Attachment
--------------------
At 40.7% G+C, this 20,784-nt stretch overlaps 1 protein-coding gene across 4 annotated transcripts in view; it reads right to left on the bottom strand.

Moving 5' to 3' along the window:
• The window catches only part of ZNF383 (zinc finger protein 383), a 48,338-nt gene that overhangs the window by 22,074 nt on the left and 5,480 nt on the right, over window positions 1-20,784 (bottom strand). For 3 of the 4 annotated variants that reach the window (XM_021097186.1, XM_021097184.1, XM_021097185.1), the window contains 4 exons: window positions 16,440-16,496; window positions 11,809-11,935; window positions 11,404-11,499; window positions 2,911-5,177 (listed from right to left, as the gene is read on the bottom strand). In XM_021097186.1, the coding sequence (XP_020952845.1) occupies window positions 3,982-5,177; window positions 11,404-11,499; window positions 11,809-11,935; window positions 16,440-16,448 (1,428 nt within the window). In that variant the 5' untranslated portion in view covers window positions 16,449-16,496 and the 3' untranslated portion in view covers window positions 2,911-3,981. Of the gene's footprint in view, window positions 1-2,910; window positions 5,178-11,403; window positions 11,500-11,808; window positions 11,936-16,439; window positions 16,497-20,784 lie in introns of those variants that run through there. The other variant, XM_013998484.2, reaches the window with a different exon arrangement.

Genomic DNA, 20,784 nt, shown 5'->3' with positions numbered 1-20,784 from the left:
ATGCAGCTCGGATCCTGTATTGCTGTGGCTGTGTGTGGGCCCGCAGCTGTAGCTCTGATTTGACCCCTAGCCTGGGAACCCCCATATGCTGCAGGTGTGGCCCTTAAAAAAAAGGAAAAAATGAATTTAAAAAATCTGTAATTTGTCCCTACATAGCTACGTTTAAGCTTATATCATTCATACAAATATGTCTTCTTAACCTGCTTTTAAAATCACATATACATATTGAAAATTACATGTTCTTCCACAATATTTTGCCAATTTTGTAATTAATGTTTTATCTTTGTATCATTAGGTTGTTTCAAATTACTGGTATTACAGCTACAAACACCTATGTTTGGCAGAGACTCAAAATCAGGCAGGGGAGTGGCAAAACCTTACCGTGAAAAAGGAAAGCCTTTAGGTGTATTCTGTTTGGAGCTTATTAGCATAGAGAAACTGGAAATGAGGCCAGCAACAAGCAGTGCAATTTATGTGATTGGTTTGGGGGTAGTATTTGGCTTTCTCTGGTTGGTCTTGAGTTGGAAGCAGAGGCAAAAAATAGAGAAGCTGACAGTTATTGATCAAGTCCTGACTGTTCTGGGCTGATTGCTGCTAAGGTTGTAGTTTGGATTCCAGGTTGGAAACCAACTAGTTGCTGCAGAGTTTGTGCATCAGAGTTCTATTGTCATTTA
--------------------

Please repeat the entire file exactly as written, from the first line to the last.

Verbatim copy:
At 40.7% G+C, this 20,784-nt stretch overlaps 1 protein-coding gene across 4 annotated transcripts in view; it reads right to left on the bottom strand.

Moving 5' to 3' along the window:
• The window catches only part of ZNF383 (zinc finger protein 383), a 48,338-nt gene that overhangs the window by 22,074 nt on the left and 5,480 nt on the right, over window positions 1-20,784 (bottom strand). For 3 of the 4 annotated variants that reach the window (XM_021097186.1, XM_021097184.1, XM_021097185.1), the window contains 4 exons: window positions 16,440-16,496; window positions 11,809-11,935; window positions 11,404-11,499; window positions 2,911-5,177 (listed from right to left, as the gene is read on the bottom strand). In XM_021097186.1, the coding sequence (XP_020952845.1) occupies window positions 3,982-5,177; window positions 11,404-11,499; window positions 11,809-11,935; window positions 16,440-16,448 (1,428 nt within the window). In that variant the 5' untranslated portion in view covers window positions 16,449-16,496 and the 3' untranslated portion in view covers window positions 2,911-3,981. Of the gene's footprint in view, window positions 1-2,910; window positions 5,178-11,403; window positions 11,500-11,808; window positions 11,936-16,439; window positions 16,497-20,784 lie in introns of those variants that run through there. The other variant, XM_013998484.2, reaches the window with a different exon arrangement.

Genomic DNA, 20,784 nt, shown 5'->3' with positions numbered 1-20,784 from the left:
ATGCAGCTCGGATCCTGTATTGCTGTGGCTGTGTGTGGGCCCGCAGCTGTAGCTCTGATTTGACCCCTAGCCTGGGAACCCCCATATGCTGCAGGTGTGGCCCTTAAAAAAAAGGAAAAAATGAATTTAAAAAATCTGTAATTTGTCCCTACATAGCTACGTTTAAGCTTATATCATTCATACAAATATGTCTTCTTAACCTGCTTTTAAAATCACATATACATATTGAAAATTACATGTTCTTCCACAATATTTTGCCAATTTTGTAATTAATGTTTTATCTTTGTATCATTAGGTTGTTTCAAATTACTGGTATTACAGCTACAAACACCTATGTTTGGCAGAGACTCAAAATCAGGCAGGGGAGTGGCAAAACCTTACCGTGAAAAAGGAAAGCCTTTAGGTGTATTCTGTTTGGAGCTTATTAGCATAGAGAAACTGGAAATGAGGCCAGCAACAAGCAGTGCAATTTATGTGATTGGTTTGGGGGTAGTATTTGGCTTTCTCTGGTTGGTCTTGAGTTGGAAGCAGAGGCAAAAAATAGAGAAGCTGACAGTTATTGATCAAGTCCTGACTGTTCTGGGCTGATTGCTGCTAAGGTTGTAGTTTGGATTCCAGGTTGGAAACCAACTAGTTGCTGCAGAGTTTGTGCATCAGAGTTCTATTGTCATTTA